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The U.S. Supreme Court is considering whether or not to take up a series of cases that challenge the legal doctrine of qualified immunity, which has been used to shield officers from civil liability over their actions.
For several years, the libertarian Cato Institute has sought reform of a wonkish legal doctrine, qualified immunity, that has been used to shield police officers from being sued over official action taken on the job.
But it wasn’t until demonstrations against police misconduct engulfed cities across the United States this weekend that Cato policy analyst Jay Schweikert said he saw protest signs calling for qualified immunity to be abolished. Growing public focus on the issue comes as the U.S. Supreme Court weighs whether to hear several cases that challenge officials’ use of immunity and as at least two federal lawmakers have introduced legislation to curtail it.
“The turmoil we are seeing is people acknowledging that law enforcement do not face accountability when they step out of line,” Schweikert said. “I think we are really at a critical crossroads here.”
The Supreme Court developed the legal doctrine through a series of decisions dating back to 1967 that were meant to protect government employees from frivolous litigation. But qualified immunity defenses have largely been used to prevent people from suing police officers who use excessive force. The concept is that people who sue police must show that the officer broke a “clearly established” law, which has turned into a difficult standard in many cases.
A Reuters investigation this year found that since 2005, appellate courts “have shown an increasing tendency to grant immunity in excessive force cases—rulings that the district courts below them must follow.”
Federal courts have granted immunity to law enforcement officers in cases that include:
· A deputy sheriff who shot a 10-year-old boy as he was lying on the ground while the deputy was aiming for a pet dog in the yard.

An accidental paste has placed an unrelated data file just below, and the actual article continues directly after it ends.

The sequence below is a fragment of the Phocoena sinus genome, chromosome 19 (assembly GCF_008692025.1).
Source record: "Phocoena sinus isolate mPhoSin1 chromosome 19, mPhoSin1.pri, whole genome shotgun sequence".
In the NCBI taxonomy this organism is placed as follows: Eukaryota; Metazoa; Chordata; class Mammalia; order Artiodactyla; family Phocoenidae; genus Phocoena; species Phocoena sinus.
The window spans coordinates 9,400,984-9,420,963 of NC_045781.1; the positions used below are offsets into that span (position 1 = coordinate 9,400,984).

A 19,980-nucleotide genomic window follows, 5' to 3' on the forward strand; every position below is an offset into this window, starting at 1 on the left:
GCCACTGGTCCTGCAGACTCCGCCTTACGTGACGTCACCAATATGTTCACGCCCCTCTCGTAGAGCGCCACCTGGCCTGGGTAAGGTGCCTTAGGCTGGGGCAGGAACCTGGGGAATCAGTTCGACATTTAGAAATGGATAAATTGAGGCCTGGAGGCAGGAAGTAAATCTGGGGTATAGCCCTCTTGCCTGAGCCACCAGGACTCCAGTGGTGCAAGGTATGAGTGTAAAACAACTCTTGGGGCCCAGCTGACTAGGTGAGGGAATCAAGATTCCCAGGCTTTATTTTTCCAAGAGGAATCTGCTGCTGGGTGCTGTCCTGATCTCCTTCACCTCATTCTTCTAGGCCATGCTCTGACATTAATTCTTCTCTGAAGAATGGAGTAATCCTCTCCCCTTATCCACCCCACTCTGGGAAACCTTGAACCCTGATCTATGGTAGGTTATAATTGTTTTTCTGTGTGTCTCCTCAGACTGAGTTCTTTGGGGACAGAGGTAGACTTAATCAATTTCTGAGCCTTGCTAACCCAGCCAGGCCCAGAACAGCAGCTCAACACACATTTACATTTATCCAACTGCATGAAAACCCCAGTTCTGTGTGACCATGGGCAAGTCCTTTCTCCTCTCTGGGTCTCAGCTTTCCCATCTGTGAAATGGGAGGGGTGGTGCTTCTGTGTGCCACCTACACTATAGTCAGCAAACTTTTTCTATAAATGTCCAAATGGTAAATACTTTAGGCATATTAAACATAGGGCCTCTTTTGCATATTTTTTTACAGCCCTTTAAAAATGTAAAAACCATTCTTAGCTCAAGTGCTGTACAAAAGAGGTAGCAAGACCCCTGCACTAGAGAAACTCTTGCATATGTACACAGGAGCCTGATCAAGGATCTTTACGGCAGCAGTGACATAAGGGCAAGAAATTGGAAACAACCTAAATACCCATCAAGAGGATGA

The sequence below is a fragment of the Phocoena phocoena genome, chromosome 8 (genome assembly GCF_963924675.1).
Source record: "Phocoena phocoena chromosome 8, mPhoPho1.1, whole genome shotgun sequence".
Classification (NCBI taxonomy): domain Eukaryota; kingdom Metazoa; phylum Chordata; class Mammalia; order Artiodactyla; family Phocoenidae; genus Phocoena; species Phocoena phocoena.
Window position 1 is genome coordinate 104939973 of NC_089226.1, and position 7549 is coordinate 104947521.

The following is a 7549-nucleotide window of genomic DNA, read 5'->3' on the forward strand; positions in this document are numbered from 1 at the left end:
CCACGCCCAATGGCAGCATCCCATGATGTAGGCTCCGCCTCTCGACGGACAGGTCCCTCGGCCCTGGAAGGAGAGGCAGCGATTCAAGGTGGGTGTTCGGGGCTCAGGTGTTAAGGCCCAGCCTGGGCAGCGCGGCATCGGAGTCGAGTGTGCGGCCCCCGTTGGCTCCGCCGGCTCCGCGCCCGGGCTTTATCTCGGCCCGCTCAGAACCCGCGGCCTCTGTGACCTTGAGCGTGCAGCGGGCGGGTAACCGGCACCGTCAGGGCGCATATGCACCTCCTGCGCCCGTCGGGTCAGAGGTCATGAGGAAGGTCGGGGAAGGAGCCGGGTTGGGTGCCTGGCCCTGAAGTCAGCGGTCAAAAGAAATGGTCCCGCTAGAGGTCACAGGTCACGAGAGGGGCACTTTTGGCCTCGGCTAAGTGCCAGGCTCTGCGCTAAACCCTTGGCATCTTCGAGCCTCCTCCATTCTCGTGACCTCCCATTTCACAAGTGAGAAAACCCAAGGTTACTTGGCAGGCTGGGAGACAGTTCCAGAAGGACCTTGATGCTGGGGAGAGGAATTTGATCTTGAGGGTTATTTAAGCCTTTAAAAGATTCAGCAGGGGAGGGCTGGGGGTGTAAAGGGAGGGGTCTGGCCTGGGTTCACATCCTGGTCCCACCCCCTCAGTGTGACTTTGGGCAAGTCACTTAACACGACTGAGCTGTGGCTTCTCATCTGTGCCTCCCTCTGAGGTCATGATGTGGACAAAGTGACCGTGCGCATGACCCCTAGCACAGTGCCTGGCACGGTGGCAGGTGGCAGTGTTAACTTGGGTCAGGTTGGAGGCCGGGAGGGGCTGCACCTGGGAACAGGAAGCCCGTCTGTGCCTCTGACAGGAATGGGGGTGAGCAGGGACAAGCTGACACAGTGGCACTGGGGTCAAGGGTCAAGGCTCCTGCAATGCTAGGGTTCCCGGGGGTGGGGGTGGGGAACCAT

· Two canine officers who released a dog to apprehend a burglary suspect after the suspect claims he had already surrendered to police.
· Officers who caused extreme damage to a women’s home after firing tear gas canisters inside while searching for her wanted ex-boyfriend, who was not ultimately found at the residence.
Renewed scrutiny of the legal principle comes amid nationwide protests over the death of George Floyd, a 46-year-old black man, who died after a white police officer pinned the man’s neck to the ground using his knee.
One of the attorneys representing Floyd’s family said this week that the qualified immunity standard is too high to be able to hold law enforcement officers accountable for even egregious actions. Attorney Lee Merritt called on Congress to roll back qualified immunity standards “to address lack of accountability and excessive force in American policing.”
“We need legislation that specifically goes after qualified immunity and the additional protections offered to law enforcement officers,” he said during a press conference this weekend. “This would have to be a bill that goes after the heart of two issues, the first is accountability for law enforcement officers and, as redundant as it may seem, we need better-trained officers.”
Conservatives and liberals alike have called for reforms.
Police groups argue giving officers qualified immunity protects them as they are forced to make quick decisions in difficult situations. Mike Ranalli, the former president of the New York State Association of Chiefs of Police, told Law360 that without it officers will be held to an unfair standard.
“You cannot hold officers and, through the officers, their municipalities liable for violating a rule they could not know,” he said.
Doing away with qualified immunity would allow people to more frequently sue police, but it wouldn’t necessarily make it easy to win a case or result in a tidal wave of litigation targeting law enforcement, said Joanna Schwartz, a law professor at the University of California, Los Angeles who has written extensively on the issue.
“Qualified immunity results in a dismissal of a relatively small number of cases,” she said. “The vast majority of cases that fail, fail for reasons other than qualified immunity.”
It would still be difficult to bring cases that meet constitutional standards or to convince juries that are still often sympathetic to law enforcement, she said.
In addition to giving victims of illegal or unconstitutional police action a way to seek damages, qualified immunity reform could also help to weed out bad officers, Schweikert said.
“It will change the general culture of law enforcement,” he said.
Andrea Noble is a staff correspondent with Route Fifty.